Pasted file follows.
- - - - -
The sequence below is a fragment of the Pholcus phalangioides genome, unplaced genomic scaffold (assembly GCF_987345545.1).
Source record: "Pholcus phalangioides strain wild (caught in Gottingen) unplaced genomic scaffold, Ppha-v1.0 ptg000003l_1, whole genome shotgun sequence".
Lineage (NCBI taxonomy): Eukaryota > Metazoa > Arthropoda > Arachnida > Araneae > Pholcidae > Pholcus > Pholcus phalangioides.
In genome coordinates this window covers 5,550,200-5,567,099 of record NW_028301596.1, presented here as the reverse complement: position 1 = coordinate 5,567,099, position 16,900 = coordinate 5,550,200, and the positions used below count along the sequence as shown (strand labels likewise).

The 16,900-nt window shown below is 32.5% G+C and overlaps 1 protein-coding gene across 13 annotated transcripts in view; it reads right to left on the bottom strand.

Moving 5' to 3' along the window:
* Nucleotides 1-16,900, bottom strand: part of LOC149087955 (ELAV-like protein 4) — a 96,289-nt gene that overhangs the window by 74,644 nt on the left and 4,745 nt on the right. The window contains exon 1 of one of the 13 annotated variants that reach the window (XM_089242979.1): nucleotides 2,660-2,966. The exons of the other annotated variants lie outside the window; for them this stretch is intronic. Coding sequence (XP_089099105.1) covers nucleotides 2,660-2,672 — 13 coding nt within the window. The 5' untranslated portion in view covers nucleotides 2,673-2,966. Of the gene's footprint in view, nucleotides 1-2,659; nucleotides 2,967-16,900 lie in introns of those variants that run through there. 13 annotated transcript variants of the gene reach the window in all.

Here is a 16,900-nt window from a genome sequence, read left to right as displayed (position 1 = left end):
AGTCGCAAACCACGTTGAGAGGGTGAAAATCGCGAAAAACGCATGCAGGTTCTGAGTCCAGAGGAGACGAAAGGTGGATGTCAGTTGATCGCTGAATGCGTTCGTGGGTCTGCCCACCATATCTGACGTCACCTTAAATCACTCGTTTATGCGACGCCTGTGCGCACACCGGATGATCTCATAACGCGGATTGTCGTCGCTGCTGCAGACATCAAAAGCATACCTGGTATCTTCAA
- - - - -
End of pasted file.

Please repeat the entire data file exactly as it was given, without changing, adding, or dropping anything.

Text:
The sequence below is a fragment of the Pholcus phalangioides genome, unplaced genomic scaffold (assembly GCF_987345545.1).
Source record: "Pholcus phalangioides strain wild (caught in Gottingen) unplaced genomic scaffold, Ppha-v1.0 ptg000003l_1, whole genome shotgun sequence".
Lineage (NCBI taxonomy): Eukaryota > Metazoa > Arthropoda > Arachnida > Araneae > Pholcidae > Pholcus > Pholcus phalangioides.
In genome coordinates this window covers 5,550,200-5,567,099 of record NW_028301596.1, presented here as the reverse complement: position 1 = coordinate 5,567,099, position 16,900 = coordinate 5,550,200, and the positions used below count along the sequence as shown (strand labels likewise).

The 16,900-nt window shown below is 32.5% G+C and overlaps 1 protein-coding gene across 13 annotated transcripts in view; it reads right to left on the bottom strand.

Moving 5' to 3' along the window:
* Nucleotides 1-16,900, bottom strand: part of LOC149087955 (ELAV-like protein 4) — a 96,289-nt gene that overhangs the window by 74,644 nt on the left and 4,745 nt on the right. The window contains exon 1 of one of the 13 annotated variants that reach the window (XM_089242979.1): nucleotides 2,660-2,966. The exons of the other annotated variants lie outside the window; for them this stretch is intronic. Coding sequence (XP_089099105.1) covers nucleotides 2,660-2,672 — 13 coding nt within the window. The 5' untranslated portion in view covers nucleotides 2,673-2,966. Of the gene's footprint in view, nucleotides 1-2,659; nucleotides 2,967-16,900 lie in introns of those variants that run through there. 13 annotated transcript variants of the gene reach the window in all.

Here is a 16,900-nt window from a genome sequence, read left to right as displayed (position 1 = left end):
AGTCGCAAACCACGTTGAGAGGGTGAAAATCGCGAAAAACGCATGCAGGTTCTGAGTCCAGAGGAGACGAAAGGTGGATGTCAGTTGATCGCTGAATGCGTTCGTGGGTCTGCCCACCATATCTGACGTCACCTTAAATCACTCGTTTATGCGACGCCTGTGCGCACACCGGATGATCTCATAACGCGGATTGTCGTCGCTGCTGCAGACATCAAAAGCATACCTGGTATCTTCAA